they were to be retained only temporarily.
Mr. Hepburn indignantly denied that
anybody, speaking for the Republican
party, had ever ottered such an assurance.
Mr. Payne's amendment was then agreed
to without division and he offered the fol
lowing to come in before the enacting
"Whereas, The people of Porto Rico have
been deprived of markets for a large por
tion of their products and have lost prop
erty and crops by severe and unusual
storms, whereby they are Impoverished
and are unable to pay internal revenue and
direct taxes, and.
"Whereas. Temporary revenue is neces
sary for their schools, their roads and their
Internal Improvements and the administra
tion or their government, now, therefore,"
Mr. dimming?, of New York, threw the
House Into a furor of excitement. He de
scribed how he believed it to be the duty
of every man in a great crisis to rise above
party and support the government, as he
had done during the Spanish war. "I be
lieve now we should follow the lead of the
President." said he. emphatically, "and I
'will vote for this bill." This statement
.electrified the House. The Republicans,
without waiting for him to finish his sen
tence, rose en masse and cheered, while
the Democrats sat stunned and dazed. Mr.
Cummlngs stood with arm upraised until
the Republican applause ceased. "I will
vote for this bill," he continued, address
ing the Republican side, "provided it is
amended in accordance with the advice
of the President for absolute free trade
with Torto Rico."
It was now the turn of the Democrats
to cheer, and for several minutes they
mace tne ratters ring.
The excitement and confusion increased
as the time for voting drew near. The
private gallery of the President's house
hold and the diplomatic gallery were also
well filled. Duke D'Arcos, the Spanish
minister, was among those present.
Mr. Payne's preamble was adopted 163
to 131 on a rising vote.
Mr. Payne then offered the last commit
tee amendment to change the title of the
bill so as to read: "An act temporarily
raising revenue for the Island of Porto
Rico and for other purposes."
Mr. Zenor. of Indiana, and Mr. Jones, of
Virginia, were the last speakers, briefly
opposing the bill.
At 3 o'clock the committee rose and
Speaker Henderson resumed the chair.
Mr. McCall, of Massachusetts, then, on be
half of the minority, offered as a substitute
the bill for free trade with Porto Rico,
originally Introduced by Mr. Payne. The
roll call on It was followed with Intense
interest. Five Republicans voted with the
Democrats and four Democrats with the
Republicans. The five Republicans were
Heatwole. of Minnesota; Littleneld, of
Maine; Lorlmcr. cf Illinois; McCall, of
Massachusetts, and Crumpacker, of In
diana. The four Democrats were Davey.
of lyiulslana; Meyer, of Louisiana; Sibley,
of Pennsylvania, and Pevries, of Califor
nia. The substitute was lost 10) to 174.
The size of the majority against the sub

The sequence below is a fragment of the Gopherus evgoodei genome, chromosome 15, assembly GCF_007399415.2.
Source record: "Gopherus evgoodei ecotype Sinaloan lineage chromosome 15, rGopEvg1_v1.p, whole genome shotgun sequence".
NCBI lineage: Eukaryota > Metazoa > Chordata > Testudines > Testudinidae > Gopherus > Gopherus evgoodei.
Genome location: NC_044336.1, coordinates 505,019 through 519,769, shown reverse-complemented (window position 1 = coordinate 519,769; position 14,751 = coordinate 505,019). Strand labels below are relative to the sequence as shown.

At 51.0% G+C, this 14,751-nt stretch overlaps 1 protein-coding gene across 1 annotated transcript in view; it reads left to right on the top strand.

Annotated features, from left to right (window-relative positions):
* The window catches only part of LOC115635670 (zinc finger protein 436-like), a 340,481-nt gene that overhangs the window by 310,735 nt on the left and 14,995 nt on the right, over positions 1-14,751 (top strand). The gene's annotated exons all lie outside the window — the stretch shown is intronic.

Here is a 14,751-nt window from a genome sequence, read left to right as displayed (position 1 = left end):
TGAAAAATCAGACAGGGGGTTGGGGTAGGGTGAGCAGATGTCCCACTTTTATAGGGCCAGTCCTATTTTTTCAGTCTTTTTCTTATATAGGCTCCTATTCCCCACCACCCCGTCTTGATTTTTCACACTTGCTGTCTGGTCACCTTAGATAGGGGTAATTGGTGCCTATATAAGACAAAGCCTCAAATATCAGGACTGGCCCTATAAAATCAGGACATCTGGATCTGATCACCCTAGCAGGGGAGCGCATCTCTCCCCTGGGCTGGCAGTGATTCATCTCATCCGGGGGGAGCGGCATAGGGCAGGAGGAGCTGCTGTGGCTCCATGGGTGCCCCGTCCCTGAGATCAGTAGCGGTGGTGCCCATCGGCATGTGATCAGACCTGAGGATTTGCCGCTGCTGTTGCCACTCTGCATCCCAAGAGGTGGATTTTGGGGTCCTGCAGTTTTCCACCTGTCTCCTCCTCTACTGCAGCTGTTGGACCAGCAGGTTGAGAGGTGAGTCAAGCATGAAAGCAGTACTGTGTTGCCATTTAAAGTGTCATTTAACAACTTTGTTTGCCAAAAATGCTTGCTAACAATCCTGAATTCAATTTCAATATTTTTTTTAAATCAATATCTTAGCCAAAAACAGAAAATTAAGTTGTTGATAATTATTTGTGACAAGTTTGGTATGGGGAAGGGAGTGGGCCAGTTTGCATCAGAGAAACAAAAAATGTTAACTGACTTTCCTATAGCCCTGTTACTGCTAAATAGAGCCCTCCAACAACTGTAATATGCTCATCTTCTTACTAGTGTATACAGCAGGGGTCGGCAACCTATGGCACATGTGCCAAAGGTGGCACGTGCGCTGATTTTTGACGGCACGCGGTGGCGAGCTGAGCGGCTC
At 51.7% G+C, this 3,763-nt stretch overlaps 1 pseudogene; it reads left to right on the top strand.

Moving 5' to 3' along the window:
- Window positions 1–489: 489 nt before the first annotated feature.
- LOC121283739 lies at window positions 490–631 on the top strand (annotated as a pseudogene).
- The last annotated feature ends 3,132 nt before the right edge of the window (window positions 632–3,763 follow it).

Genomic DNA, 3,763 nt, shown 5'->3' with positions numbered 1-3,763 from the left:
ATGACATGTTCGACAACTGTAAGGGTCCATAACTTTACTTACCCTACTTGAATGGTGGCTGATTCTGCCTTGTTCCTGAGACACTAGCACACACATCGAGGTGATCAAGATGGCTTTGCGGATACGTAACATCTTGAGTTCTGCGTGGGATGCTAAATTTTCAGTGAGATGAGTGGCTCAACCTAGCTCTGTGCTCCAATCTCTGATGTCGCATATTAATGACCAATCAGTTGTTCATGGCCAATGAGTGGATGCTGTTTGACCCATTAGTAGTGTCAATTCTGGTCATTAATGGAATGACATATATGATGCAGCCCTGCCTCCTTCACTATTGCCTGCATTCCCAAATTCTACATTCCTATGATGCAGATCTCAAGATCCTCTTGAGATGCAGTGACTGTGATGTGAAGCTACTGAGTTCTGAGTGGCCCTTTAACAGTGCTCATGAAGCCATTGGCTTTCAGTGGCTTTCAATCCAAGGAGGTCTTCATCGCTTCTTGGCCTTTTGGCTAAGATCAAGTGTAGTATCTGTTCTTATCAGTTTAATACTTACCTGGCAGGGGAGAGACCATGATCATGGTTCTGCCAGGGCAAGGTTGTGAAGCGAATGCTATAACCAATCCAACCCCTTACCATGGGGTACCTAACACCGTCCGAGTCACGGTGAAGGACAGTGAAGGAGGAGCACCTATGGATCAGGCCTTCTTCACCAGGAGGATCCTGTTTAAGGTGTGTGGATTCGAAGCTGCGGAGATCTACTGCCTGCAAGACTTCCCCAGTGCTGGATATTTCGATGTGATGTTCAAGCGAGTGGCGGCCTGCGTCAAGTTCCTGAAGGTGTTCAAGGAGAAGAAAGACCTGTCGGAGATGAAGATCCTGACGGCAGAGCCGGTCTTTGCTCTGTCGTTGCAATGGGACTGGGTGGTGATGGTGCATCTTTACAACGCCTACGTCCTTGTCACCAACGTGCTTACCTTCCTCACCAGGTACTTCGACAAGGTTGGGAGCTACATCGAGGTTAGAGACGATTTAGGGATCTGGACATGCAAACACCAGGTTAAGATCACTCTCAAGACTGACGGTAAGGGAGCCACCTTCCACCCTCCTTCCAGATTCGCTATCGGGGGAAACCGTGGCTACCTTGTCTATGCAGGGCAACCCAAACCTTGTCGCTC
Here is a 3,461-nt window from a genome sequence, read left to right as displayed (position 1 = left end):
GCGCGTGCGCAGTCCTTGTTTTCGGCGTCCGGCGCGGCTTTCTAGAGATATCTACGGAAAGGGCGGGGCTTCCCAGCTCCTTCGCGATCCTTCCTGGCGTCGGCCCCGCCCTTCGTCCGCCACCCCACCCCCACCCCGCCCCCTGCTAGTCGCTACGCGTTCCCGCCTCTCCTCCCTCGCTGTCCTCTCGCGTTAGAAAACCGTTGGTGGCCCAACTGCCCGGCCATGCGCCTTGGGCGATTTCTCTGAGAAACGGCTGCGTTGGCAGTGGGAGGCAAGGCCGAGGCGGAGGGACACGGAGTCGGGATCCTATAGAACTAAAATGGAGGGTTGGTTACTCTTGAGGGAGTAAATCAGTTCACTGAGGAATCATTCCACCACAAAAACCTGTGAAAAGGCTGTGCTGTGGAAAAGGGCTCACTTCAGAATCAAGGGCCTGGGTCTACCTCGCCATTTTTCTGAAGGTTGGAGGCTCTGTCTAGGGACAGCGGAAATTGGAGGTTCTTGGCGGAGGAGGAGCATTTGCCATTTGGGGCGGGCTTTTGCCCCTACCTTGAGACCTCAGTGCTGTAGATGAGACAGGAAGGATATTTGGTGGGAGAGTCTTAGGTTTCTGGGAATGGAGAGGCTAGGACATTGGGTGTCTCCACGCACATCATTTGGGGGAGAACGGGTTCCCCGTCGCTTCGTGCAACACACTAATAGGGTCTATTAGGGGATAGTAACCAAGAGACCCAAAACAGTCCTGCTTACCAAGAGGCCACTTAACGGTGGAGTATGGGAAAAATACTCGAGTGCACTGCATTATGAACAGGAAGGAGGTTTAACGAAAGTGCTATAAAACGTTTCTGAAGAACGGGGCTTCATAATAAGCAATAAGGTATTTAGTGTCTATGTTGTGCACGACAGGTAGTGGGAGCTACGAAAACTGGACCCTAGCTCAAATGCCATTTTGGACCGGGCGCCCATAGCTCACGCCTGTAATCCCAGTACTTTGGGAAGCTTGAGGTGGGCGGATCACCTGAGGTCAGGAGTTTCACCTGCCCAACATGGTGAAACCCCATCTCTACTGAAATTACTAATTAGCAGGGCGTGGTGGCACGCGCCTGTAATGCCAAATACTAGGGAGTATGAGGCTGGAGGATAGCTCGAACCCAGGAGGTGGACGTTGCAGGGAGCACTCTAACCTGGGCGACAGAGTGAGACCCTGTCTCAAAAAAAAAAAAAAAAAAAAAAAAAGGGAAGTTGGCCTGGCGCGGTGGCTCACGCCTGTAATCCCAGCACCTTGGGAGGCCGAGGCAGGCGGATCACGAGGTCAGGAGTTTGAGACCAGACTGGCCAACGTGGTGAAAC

stitute was a gratifying surprise to the
Republicans and they applauded the an
Mr. Rrchardson. the minority leader, then
moved to rt commit the bill to the com
mute: cn wav and means, but It was lost
l2 to 173. On the motion to ircommlt
ZIr. Fletcher (Itep., Minn.;, who voted with
the Republicans on the substitute, voted
with the Democrats, and Mr. Spljht (Dem..
Miss.), who failed to get in hla vote on the
substitute, voted for the motion.
The vote on the final passage of the bill
was 172 to 161. The announcement was
greeted with uproarious applause.
Mr. Hepburn, of Iowa, after the con
fusion had subsided asked unanimous con
sent that the Nicaragua canal bill be con
sidered March 13.
"Does that take any account of the
treaty In the Senate?" asked Mr. Burton,
"I know nothing of the treaty," replied
"Then I object," exclaimed Mr. Burton.
At p. m. the House adjourned.
Failure In Porto Illro.
SAN JUAN DE PUERTO RICO. Feb.
2S. The Porto Rico Company, a New Jer
sey corporation, with headquarters at Phil
adelphia, has petitioned the court for a
declaration of insolvency and S. E. Simp
son has been appointed receiver. The peti
tion sets forth that the principal cause or.
the failure was the amount of property de
stroyed by the cyclone of last year. The
sum of $173,000 in cash is said to have been
sunk in Porto Rico. The liabilities of the
concern are $797.000; assets. $s3fr00. mostly
franchises. The creditors are said to In
clude some of the principal banks of Phil
adelphia and Pittsburg capitalists.
To Ilecovcr Cnilomi Dutlen. k
WASHINGTON. Feb. 28. Suit was filed
to-day In the United States Court of Claims
by Ludwig Dupiace, of Porto Rico, to re
cover $6,531, which he has paid as customs
duties on goods imported from the United
States. He bases his right to recover on
the claim that he is a citizen of the United
States, under the treaty of peace with
Spain and the Constitution of the United
States. Porto nlco, he claims. Is a part of
the United States, and, therefore, under
the Constitution, the duties were Illegally
exacted. The petition was filed by John G.
Carlisle and John C. Chaney as counsel.
B 0SEB ERY DISLIKED.
Forced to Renten Presidency of Scotch
LONDON, March 1. Lord Rosebery yes
terday resigned the presidency of the Scot
tish Liberal Association, a post he had
held for twenty years, and also the hon
orary presidency of the Midlothian Liberal
Association, which he had held since Its
formation. He firmly declined to reconsider
his resignations, and declines to meet a
delegation that called upon him to urge
him to do so.
Sir Henry Campbell-Bannerman was
elected to succeed him as president of the
Scottish Liberal Association, It is under
stood that Lord Rosebery's retirement Is
due to Scotch disapproval of his war pol
icy, and it is believed that his resignation
means his absolute retirement for the time
being, at least, from politics.
O'Donnell Succeeds Davltt.
LONDON. Feb. 28. The result of the